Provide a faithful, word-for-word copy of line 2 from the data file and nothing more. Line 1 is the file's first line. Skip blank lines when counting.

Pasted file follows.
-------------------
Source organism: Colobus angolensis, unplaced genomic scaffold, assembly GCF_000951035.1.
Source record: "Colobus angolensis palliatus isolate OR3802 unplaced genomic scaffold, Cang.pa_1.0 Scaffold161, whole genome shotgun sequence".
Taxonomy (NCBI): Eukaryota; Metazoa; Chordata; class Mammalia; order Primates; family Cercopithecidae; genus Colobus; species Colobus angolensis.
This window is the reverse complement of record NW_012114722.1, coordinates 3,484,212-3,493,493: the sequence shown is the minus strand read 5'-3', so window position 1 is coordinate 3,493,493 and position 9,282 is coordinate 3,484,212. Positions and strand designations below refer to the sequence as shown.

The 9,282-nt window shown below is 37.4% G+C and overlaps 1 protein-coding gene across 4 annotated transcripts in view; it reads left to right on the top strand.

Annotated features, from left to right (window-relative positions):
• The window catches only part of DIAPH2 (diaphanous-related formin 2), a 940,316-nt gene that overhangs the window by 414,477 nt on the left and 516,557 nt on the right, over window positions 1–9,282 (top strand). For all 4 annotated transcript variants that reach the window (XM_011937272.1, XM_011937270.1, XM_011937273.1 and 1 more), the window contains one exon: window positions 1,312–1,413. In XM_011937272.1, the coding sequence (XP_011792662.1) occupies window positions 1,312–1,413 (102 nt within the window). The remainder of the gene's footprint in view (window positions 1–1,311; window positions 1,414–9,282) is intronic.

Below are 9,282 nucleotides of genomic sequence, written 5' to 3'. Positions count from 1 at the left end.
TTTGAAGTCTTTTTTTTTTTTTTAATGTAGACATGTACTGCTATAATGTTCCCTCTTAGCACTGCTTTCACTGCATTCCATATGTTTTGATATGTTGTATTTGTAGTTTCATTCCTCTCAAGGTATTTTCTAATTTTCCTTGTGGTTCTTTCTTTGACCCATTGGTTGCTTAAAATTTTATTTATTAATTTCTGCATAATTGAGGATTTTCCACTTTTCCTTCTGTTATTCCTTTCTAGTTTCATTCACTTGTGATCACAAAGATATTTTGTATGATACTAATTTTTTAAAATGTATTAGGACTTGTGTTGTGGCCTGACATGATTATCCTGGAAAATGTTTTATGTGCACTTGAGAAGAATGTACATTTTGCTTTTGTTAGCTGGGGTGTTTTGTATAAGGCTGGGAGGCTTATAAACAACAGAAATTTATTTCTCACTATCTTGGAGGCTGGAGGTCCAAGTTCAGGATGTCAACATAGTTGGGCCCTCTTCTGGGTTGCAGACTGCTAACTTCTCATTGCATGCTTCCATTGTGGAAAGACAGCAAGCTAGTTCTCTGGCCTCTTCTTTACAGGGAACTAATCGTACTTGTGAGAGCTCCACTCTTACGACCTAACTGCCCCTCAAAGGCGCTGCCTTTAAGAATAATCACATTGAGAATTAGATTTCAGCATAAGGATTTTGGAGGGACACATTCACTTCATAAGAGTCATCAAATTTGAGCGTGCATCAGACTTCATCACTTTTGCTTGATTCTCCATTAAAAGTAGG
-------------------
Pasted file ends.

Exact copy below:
Source record: "Colobus angolensis palliatus isolate OR3802 unplaced genomic scaffold, Cang.pa_1.0 Scaffold161, whole genome shotgun sequence".